Means "good army", derived from Greek ευ (eu) meaning "good, well" combined with the Greek noun στρατός (stratos) meaning "army".
EVAECHME f Greek Mythology (Latinized)
Latinized form of Greek Εὐαίχμη (Euaichme), which was composed of Greek εὐ- (eu-) meaning "good" and αἰχμή (aichme) "point of a spear, battle". In Greek mythology this name was borne by a daughter of Herakles' son Hyllos.
FARAHILD f Ancient Germanic
Derived from Langobardic fara "family, line, kind" or Gothic faran "to travel" combined with Old Norse hildr "battle."
FJALLARR m Ancient Scandinavian
Derived from the Germanic name elements fjall "mountain" and herr "army".
FJÓLAR m Icelandic
Combination of Icelandic fjóla "violet flower" and Old Norse herr "army, warrior". It may be used as a masculine form of FJÓLA.
FLANNCHADH m Irish
Derived from the elements flann "red" and cath "battle"
FOLKGÆIRR m Ancient Scandinavian
Old Norse name, combination of FOLK "army" and GEIR "spear."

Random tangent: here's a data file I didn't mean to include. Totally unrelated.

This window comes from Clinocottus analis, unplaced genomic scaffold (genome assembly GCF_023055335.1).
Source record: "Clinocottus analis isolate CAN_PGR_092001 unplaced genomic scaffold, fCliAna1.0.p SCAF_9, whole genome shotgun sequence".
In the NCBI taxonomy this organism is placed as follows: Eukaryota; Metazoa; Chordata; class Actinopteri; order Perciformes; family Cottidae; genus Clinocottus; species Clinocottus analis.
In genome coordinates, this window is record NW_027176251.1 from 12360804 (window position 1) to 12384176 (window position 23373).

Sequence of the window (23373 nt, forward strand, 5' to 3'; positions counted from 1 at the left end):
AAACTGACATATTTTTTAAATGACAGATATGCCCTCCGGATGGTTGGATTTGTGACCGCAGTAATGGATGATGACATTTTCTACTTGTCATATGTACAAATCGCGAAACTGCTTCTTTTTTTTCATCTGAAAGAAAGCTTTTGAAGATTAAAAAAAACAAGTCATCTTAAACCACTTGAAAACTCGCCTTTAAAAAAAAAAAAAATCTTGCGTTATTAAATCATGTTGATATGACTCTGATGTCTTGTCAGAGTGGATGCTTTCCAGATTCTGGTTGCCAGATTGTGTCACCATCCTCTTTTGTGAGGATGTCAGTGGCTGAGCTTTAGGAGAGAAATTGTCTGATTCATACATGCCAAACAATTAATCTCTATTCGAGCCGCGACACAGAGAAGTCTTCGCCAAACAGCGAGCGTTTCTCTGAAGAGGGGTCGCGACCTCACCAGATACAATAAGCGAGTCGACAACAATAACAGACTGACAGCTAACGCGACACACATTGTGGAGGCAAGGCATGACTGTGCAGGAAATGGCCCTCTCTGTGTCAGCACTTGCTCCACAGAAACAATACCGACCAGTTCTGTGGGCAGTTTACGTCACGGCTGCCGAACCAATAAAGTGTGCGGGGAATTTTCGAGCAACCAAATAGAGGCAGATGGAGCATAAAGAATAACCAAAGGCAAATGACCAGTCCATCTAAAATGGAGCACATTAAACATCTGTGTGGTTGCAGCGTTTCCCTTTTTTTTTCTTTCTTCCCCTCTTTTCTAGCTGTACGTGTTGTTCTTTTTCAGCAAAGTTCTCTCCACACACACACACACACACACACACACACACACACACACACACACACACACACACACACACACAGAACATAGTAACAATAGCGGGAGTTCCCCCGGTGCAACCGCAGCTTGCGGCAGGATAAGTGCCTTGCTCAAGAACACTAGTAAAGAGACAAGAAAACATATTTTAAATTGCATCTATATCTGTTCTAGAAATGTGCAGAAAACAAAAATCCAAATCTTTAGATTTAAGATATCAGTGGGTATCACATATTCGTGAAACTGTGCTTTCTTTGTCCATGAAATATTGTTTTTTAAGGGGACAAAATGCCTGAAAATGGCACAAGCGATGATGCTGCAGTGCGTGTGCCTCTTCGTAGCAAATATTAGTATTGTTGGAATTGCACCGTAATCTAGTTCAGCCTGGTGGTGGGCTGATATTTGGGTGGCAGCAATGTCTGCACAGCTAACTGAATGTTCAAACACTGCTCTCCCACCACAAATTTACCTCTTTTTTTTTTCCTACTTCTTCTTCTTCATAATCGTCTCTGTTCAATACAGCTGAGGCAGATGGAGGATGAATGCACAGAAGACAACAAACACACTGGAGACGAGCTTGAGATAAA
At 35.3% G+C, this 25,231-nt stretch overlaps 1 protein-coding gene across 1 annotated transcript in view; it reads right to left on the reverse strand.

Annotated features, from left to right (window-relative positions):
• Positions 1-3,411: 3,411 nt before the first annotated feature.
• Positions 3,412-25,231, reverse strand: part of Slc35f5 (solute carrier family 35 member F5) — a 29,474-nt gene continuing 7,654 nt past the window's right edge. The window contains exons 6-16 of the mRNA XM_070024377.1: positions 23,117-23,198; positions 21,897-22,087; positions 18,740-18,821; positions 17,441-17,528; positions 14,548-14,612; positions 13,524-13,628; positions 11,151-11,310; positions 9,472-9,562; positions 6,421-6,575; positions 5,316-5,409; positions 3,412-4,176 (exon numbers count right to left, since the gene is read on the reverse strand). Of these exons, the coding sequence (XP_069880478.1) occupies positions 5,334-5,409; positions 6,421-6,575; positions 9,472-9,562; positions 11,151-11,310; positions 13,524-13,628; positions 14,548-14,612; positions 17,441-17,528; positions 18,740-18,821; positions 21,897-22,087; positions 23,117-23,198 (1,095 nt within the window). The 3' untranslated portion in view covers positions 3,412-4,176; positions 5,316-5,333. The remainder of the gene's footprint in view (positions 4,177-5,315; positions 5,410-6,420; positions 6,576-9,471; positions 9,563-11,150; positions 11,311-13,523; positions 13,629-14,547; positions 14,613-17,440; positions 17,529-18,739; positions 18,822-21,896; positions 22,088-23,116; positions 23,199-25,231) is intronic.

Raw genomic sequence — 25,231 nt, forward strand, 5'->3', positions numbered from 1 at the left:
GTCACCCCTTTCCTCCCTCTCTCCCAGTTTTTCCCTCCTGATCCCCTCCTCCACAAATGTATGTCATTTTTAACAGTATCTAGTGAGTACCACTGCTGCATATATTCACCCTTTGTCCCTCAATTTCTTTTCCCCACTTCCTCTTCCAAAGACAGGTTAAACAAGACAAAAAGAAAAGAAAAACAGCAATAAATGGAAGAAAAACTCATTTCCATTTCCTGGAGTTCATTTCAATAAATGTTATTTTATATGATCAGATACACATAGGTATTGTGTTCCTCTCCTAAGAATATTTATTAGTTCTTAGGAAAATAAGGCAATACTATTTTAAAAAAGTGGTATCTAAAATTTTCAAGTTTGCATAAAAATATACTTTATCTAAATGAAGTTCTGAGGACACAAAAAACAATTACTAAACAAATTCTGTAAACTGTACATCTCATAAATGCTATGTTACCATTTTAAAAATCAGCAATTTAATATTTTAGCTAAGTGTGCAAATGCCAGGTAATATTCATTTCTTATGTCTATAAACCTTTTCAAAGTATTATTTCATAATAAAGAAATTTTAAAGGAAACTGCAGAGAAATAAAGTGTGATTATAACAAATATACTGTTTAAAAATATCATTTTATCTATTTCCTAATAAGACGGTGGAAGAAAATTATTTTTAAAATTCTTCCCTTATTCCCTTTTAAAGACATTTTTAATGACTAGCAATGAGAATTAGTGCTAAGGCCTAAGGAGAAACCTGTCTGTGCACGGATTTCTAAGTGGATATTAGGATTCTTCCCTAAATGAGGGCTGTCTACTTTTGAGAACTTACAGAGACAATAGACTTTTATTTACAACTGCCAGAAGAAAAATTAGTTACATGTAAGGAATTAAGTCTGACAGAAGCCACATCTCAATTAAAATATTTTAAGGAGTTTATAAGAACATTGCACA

FRAMHILD f Ancient Germanic
Derived from Old Norse framr "forwards" or frami "fame" combined with Old Norse hildr "battle."
FRIDEBAD m Ancient Germanic
Derived from Old High German fridu "peace" combined with badu "battle."
FRIDEGUND f Ancient Germanic
Derived from Old High German fridu "peace" combined with Old High German gund "war."
FRÍÐHILD f Faroese
Faroese combination of fríðr "beautiful" hildr "battle", "fight".
FRØYGUNNR f Ancient Scandinavian
Combination of Old Norse freyja "lady" and gunnr "battle, fight". The name is found on an 11th century runestone built into a wall in Gamla Stan (Old Town) in Stockholm, Sweden.
FRUMAHER m Ancient Germanic
Derived from Old High German fruma "good, usefulness" combined with Old High German hari "army."
GAUTARR m Norwegian
Derived from the Old Norse elements gaut "of Gautland" and her "army."
GAUTHILDR f Ancient Scandinavian
Derived from the Germanic name elements gautr "Goth, Geat, from Gautland (= Götaland, Gothia in southern Sweden)" and hildr "battle, fight".
GEBAHILD f Ancient Germanic
Derived from Gothic giban "to give" (geban in Old High German) combined with Old Norse hildr "battle."
GEIRAHǪÐ f Ancient Scandinavian, Norse Mythology
Derived from geirr ("spear") and hǫð ("battle"). This is the name of a Valkyrie in Norse mythology.